In the cytoplasm, physiological Zn2+ is maintained at a very low concentration i.e., in the nanomolar range (10−9 M). In adaptation to environmental Zn2+ deficiency or toxicity, some living organisms may have evolved a mechanism to sense their intracellular Zn2+ status. We propose that BbZIP has a built-in Zn2+ sensor (DXXXPHXH) that negatively regulates its own Zn2+ uptake activity. The sensor integrates two histidines (His149 and His151) on L(3,4) and two carboxylates on Asp144 and Glu176. Because Asp144 and Glu176 are also part of the Zn2+ transport pathway, conformational changes of the loop L(3,4) enable BbZIP to regulate its activity through the detection of the intracellular Zn2+ status. In our Zn2+ uptake experiments, mutating either histidine residue on L(3,4) resulted in the accumulation of more Zn2+ inside, consistent with a compromised negative regulation (Fig. 3c). For comparison, wild-type BbZIP allows uptake of less Zn2+ through a stronger binding of Zn2+ to the M3 site. For both wild-type and mutants, we found that intracellular Zn2+ reached saturation in about 200–300 s after zinc addition. It is thus possible that the accumulated zinc may not only bind to L(3,4) and the M3 site, but also residues in the M1 and M1′ sites to suppress the uptake of additional Zn2+. Moreover, Zn2+ binding to these sites may contribute to the lock of a BbZIP structure in the inward-facing conformation which blocks the access of external Zn2+ (Fig. 4). This zinc-sensor-lock mechanism is consistent with conformational changes previously reported for a Zn2+-free BbZIP structure27. The motif we identify for this sensor is highly conserved in bacteria and archaea, suggesting this mode of negative regulation represents an ancient homeostatic mechanism that evolved before the divergence of prokaryotes and eukaryotes (Supplementary Fig. 9). In eukaryotes, many ZIPs harbor a histidine-rich loop between TM3 and TM4. For example, Arabidopsis IRT1 uses the loop to sense and regulate its endocytosis and degradation32. Human ZIP4 uses a histidine-rich cluster to mediate ubiquitination and degradation upon Zn2+ accumulation30,44. Although there is a lack of structure for a eukaryotic ZIP, a similar foldback and negative regulation mechanism might exist in some plant and human ZIPs.
It was proposed that BbZIP may function as a pH-sensitive and water-regulated channel28,45. However, our dimer structure of BbZIP is more consistent with a two-domain elevator transporter model27. In our cryo-EM structure, TM3, TM7, and TM8 form a stabilized dimer interface, and TM2 and TM4-6 form the elevator domain that changes conformation while switching between outward-facing and inward-facing to facilitate Zn2+ binding and release through an alternative access model (Fig. 4).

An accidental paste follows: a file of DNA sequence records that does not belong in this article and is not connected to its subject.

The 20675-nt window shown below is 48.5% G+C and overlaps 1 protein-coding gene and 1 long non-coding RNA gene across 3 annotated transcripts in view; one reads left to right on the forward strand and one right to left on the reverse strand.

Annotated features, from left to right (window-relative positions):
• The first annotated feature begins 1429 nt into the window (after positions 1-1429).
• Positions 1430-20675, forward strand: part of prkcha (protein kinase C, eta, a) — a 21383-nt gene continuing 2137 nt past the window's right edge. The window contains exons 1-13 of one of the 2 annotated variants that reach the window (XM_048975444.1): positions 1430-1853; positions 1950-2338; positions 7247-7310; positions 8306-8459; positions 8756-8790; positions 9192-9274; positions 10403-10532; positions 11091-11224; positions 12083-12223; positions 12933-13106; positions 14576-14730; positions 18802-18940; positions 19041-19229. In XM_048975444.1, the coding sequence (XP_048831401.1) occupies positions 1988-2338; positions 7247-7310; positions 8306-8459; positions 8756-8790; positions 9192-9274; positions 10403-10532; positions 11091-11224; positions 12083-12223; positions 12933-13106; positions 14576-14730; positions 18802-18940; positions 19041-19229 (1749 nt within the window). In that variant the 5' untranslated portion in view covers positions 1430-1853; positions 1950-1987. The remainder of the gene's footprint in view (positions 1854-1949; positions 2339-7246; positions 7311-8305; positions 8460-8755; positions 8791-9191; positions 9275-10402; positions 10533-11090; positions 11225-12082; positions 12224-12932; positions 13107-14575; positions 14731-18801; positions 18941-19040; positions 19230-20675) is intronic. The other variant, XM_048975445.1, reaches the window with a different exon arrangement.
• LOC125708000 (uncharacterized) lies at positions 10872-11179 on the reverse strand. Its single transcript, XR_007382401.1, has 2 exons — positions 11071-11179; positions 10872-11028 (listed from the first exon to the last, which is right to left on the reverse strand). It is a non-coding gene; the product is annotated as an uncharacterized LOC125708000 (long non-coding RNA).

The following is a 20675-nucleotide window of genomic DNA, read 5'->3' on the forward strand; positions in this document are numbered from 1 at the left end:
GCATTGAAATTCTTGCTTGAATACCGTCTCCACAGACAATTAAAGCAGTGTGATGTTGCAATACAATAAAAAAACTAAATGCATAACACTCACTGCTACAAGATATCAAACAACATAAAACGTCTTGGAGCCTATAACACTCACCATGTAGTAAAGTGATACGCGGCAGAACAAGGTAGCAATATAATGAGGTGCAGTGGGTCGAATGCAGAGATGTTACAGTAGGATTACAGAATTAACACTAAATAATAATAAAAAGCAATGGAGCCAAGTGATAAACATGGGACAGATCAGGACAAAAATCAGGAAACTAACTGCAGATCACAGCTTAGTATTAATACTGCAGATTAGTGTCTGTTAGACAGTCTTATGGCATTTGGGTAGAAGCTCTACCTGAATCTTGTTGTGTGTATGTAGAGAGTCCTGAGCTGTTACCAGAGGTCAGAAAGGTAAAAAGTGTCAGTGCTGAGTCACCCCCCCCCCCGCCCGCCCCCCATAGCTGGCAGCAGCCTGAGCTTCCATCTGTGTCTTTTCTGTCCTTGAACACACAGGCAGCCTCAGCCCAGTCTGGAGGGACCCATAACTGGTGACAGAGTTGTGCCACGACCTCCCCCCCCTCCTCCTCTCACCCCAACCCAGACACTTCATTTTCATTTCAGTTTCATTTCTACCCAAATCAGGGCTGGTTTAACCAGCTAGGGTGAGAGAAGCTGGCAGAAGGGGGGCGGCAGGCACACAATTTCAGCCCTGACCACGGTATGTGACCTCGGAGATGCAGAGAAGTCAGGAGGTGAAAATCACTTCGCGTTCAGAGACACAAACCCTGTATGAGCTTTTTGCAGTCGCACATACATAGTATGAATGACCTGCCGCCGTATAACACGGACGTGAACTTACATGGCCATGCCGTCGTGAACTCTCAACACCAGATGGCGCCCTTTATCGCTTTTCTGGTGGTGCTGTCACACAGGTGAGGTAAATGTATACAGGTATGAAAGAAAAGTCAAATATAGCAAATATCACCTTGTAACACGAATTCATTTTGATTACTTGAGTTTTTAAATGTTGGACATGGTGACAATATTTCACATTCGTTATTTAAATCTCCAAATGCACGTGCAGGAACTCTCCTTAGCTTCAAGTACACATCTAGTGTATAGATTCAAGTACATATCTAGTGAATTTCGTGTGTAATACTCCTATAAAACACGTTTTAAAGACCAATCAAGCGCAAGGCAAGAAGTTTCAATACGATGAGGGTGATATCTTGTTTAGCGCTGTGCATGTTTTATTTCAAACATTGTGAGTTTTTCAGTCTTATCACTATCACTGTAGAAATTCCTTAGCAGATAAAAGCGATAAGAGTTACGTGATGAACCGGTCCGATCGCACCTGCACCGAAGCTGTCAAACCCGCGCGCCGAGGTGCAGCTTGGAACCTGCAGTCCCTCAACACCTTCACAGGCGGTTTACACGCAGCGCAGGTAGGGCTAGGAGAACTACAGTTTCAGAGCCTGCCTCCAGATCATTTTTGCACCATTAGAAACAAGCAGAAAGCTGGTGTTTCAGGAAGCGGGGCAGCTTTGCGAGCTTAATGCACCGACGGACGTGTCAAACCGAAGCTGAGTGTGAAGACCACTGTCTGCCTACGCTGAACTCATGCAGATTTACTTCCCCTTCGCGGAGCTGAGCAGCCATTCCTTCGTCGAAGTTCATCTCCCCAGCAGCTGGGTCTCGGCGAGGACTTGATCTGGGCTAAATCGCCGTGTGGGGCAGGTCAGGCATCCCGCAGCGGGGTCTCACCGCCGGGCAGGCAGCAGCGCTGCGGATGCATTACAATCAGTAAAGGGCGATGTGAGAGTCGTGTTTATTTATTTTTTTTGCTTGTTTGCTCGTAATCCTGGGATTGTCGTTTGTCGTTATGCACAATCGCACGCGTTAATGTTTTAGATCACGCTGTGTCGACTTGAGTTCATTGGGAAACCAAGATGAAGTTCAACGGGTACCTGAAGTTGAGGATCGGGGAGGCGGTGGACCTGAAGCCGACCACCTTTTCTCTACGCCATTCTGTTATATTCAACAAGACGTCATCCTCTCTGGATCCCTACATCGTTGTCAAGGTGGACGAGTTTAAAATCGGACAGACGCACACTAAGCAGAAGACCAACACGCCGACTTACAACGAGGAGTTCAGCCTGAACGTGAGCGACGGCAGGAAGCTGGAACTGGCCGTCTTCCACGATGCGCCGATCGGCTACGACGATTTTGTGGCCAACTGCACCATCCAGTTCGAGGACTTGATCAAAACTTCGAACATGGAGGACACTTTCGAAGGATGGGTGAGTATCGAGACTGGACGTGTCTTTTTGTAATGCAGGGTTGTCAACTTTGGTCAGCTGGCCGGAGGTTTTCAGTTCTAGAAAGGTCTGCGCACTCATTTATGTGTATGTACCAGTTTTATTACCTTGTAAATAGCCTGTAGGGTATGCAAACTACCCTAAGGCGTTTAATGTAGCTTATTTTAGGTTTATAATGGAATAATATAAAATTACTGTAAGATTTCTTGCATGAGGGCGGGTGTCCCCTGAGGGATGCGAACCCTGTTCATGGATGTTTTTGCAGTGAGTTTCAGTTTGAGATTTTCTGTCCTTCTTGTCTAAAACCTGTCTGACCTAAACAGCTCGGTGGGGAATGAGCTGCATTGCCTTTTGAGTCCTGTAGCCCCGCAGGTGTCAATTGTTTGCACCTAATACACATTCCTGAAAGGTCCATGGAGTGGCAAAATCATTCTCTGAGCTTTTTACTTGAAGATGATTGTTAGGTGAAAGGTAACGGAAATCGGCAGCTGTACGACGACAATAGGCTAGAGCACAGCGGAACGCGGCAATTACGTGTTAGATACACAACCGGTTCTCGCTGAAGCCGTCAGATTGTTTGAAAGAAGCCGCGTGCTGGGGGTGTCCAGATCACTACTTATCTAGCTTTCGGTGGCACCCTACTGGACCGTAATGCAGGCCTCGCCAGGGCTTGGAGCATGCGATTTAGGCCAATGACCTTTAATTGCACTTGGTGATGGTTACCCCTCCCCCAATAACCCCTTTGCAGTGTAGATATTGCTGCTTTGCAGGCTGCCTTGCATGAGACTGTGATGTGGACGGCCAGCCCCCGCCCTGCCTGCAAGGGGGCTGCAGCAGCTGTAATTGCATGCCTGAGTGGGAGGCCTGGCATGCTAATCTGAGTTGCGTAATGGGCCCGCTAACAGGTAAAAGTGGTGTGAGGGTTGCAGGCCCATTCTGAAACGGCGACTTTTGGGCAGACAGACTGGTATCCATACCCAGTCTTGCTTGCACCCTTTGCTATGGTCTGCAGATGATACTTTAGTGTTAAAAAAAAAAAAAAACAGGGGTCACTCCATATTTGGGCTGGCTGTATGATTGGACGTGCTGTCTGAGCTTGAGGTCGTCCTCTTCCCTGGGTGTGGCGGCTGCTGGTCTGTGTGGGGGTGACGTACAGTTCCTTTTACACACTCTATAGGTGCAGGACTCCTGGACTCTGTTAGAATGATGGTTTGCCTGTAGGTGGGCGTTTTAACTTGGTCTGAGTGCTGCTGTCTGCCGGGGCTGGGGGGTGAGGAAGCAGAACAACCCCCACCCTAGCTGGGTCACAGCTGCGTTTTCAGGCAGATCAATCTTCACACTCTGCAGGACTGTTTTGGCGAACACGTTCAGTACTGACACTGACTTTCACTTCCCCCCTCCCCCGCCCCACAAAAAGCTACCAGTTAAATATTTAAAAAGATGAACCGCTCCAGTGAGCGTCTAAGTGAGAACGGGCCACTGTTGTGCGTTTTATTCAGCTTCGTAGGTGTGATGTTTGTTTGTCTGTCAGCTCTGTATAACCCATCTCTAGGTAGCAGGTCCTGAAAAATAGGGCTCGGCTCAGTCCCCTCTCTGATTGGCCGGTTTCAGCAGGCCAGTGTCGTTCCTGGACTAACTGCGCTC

The uptake of Zn2+ by ZIPs is pH dependent. For example, human ZIP2 is pH-dependent with increased activity at a higher pH46. Human ZIP4 was proposed to be a Zn2+/H+ symporter47. For BbZIP, a pH-sensitive Zn2+ uptake mechanism was proposed28. We were curious whether the transport activity of the BbZIP dimer is also pH dependent. These reports prompted us to load the pH-sensitive dye BCECF (2′,7′-bis-(carboxyethyl)-5-(and-6)-carboxyfluorescein) to cells expressing WT or histidine mutants. We added Zn2+ outside to initiate uptake, and measured intracellular pH using BCECF fluorimetry. As shown in Supplementary Fig. 10, upon the addition of Zn2+, intracellular pH increased with the largest increase from histidine mutants compared with WT or the empty vector control. The pH increase correlates roughly with the accumulation of intracellular Zn2+ (Fig. 3c and Supplementary Fig. 10). When Zn2+ uptake reached saturation, intracellular pH also stopped increasing, suggesting a linkage between Zn2+ uptake and H+ efflux. We thus propose that BbZIP may function as a Zn2+/H+ antiporter, reassembling ZnTs which export Zn2+ in exchange for H+ influx48. Bacterial intracellular pH is maintained at about pH 7.5. Our pH measurements at an external pH of 7.5 did not cause a proton gradient or proton motive force. Therefore, the increased intracellular pH was likely induced by Zn2+ influx in exchange for H+ efflux.
Protein expression and purification
The gene encoding the full length of the zinc transporter from Bordetella bronchiseptica (BbZIP) was synthesized and cloned into pET15b expression vector by Genscript (Piscataway, NJ, USA). The vector contains an N-terminal 6×Histag followed by a thrombin cleavage site. Protein expression was performed using Escherichia coli C43 (DE3) cells (Lucigen, Middleton, USA) growing in an auto-induction culture medium at 37 °C. Cells were harvested by centrifuge at 5000 × g for 10 min at 4 °C and pellets were resuspended in lysis buffer consisting of 30 mM HEPES, pH7.5, 300 mM NaCl, 2 mM MgCl2, and 0.5 mg lysozyme per gram of cell. Cells were lysed using an EmulsiFlex-C3 homogenizer (Avestin, Ottawa, Canada) at 15,000 psi. Cell lysates were cleaned by centrifugation at 17,000 × g for 25 min at 4 °C and the supernatants were collected for pelleting membranes by ultracentrifugation at 250,000 × g overnight at 4 °C.